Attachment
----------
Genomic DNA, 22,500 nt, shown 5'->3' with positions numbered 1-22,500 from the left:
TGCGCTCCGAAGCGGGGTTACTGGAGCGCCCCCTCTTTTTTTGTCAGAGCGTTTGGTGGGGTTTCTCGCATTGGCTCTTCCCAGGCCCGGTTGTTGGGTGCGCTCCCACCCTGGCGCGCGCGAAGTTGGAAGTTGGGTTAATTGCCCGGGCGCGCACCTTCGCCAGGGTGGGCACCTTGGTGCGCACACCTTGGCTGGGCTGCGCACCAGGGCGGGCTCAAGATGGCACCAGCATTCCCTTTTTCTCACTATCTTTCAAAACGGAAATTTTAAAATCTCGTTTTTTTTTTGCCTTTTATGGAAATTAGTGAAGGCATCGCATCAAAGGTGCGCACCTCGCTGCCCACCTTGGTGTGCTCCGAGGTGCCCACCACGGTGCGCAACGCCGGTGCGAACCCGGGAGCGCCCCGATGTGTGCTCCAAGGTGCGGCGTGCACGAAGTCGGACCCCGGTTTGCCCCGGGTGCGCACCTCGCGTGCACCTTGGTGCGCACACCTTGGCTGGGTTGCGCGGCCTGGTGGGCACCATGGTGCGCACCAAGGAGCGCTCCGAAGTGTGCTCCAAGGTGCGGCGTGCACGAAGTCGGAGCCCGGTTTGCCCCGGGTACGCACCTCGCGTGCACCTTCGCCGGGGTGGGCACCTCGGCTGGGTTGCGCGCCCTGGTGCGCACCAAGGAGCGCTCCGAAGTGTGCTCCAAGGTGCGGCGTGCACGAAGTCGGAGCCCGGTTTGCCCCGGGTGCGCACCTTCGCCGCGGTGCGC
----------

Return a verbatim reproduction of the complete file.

Genomic DNA, 22,500 nt, shown 5'->3' with positions numbered 1-22,500 from the left:
TGCGCTCCGAAGCGGGGTTACTGGAGCGCCCCCTCTTTTTTTGTCAGAGCGTTTGGTGGGGTTTCTCGCATTGGCTCTTCCCAGGCCCGGTTGTTGGGTGCGCTCCCACCCTGGCGCGCGCGAAGTTGGAAGTTGGGTTAATTGCCCGGGCGCGCACCTTCGCCAGGGTGGGCACCTTGGTGCGCACACCTTGGCTGGGCTGCGCACCAGGGCGGGCTCAAGATGGCACCAGCATTCCCTTTTTCTCACTATCTTTCAAAACGGAAATTTTAAAATCTCGTTTTTTTTTTGCCTTTTATGGAAATTAGTGAAGGCATCGCATCAAAGGTGCGCACCTCGCTGCCCACCTTGGTGTGCTCCGAGGTGCCCACCACGGTGCGCAACGCCGGTGCGAACCCGGGAGCGCCCCGATGTGTGCTCCAAGGTGCGGCGTGCACGAAGTCGGACCCCGGTTTGCCCCGGGTGCGCACCTCGCGTGCACCTTGGTGCGCACACCTTGGCTGGGTTGCGCGGCCTGGTGGGCACCATGGTGCGCACCAAGGAGCGCTCCGAAGTGTGCTCCAAGGTGCGGCGTGCACGAAGTCGGAGCCCGGTTTGCCCCGGGTACGCACCTCGCGTGCACCTTCGCCGGGGTGGGCACCTCGGCTGGGTTGCGCGCCCTGGTGCGCACCAAGGAGCGCTCCGAAGTGTGCTCCAAGGTGCGGCGTGCACGAAGTCGGAGCCCGGTTTGCCCCGGGTGCGCACCTTCGCCGCGGTGCGC